Can signing make a baby talk late -- or less? Dr. Acredolo and Dr. Goodwyn wondered about this too. Before their book's release, they conducted a major study, sponsored by the National Institutes of Health.
In fact, they found just the opposite to be true. Babies who signed developed verbal language skills at a rate faster than average. "We think it's partly because when a baby signs, the people around him talk to him more," Dr. Goodwyn says. "People say things like 'Oh, look, you're patting your head! Do you want a hat?' Comments like these, directed to a baby, are crucial to the child's language development." Other preliminary findings suggest these kids develop higher IQs too.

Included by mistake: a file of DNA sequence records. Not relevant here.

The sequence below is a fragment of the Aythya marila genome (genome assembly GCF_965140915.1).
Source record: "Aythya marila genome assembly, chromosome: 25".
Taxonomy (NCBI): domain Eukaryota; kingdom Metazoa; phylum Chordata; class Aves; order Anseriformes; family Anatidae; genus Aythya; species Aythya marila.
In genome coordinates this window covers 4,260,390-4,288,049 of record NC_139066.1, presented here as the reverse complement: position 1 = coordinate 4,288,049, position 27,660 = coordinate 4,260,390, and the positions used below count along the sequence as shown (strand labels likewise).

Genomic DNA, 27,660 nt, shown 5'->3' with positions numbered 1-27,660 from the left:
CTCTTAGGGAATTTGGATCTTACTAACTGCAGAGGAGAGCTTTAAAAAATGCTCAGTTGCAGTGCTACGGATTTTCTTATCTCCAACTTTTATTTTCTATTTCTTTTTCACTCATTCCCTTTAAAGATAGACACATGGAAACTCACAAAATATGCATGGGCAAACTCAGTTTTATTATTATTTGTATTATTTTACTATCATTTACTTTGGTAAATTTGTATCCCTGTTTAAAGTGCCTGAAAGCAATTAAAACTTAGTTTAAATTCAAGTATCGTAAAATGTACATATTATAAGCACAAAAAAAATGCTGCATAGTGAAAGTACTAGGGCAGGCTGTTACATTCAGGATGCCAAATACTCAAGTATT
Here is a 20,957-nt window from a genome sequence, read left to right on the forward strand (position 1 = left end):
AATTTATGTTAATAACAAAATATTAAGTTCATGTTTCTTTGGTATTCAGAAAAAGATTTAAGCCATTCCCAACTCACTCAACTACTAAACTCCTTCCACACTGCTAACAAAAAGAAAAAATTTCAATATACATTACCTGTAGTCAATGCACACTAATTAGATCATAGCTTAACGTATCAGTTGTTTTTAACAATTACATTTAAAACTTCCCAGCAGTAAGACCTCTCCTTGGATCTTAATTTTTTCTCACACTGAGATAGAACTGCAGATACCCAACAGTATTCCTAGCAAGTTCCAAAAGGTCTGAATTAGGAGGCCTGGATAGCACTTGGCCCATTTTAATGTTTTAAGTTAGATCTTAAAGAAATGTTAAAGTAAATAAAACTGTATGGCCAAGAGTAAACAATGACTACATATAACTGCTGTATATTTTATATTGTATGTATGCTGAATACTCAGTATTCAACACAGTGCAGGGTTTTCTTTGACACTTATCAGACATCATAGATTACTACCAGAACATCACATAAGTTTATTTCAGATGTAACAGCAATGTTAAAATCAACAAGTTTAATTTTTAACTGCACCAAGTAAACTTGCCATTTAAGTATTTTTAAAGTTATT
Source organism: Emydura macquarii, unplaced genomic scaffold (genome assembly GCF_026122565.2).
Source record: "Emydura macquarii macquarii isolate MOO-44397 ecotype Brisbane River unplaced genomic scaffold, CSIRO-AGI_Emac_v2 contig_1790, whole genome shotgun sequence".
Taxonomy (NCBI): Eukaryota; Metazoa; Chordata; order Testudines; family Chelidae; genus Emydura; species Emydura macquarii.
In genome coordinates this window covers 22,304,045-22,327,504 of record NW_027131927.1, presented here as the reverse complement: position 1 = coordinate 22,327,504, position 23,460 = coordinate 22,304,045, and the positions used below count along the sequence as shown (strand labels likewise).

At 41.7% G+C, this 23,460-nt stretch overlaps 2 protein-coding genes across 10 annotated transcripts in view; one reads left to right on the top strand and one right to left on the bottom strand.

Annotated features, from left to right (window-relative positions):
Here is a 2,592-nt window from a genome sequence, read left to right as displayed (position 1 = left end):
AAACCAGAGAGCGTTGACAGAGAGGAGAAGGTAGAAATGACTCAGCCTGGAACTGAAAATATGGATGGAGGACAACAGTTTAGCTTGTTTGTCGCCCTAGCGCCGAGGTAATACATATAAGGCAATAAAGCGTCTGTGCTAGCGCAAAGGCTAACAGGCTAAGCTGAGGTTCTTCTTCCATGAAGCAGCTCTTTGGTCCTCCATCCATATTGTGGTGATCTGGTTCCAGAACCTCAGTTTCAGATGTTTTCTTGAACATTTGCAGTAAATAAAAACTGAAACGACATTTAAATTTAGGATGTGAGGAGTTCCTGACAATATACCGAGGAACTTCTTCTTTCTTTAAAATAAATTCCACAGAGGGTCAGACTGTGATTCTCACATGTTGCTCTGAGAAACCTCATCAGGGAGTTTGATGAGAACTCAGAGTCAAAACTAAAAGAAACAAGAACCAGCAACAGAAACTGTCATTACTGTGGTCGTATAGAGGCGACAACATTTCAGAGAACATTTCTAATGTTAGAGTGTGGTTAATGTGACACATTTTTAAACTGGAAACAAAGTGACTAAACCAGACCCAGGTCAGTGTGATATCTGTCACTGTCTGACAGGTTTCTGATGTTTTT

Currently, the professors are studying whether signing and the line of communication it opens can improve a baby's temperament. So far, the best evidence comes from parents like Rebecca Yoder, of Tampa. She started teaching her daughter, Lauren, to sign at 6 months and quickly noticed a difference in her behavior. "Lauren became less tearful and less prone to tantrums," Yoder says. "If she wanted a toy that was out of reach, she was able to signal that she needed help, instead of crying and fussing. It brought us to a whole new level of closeness."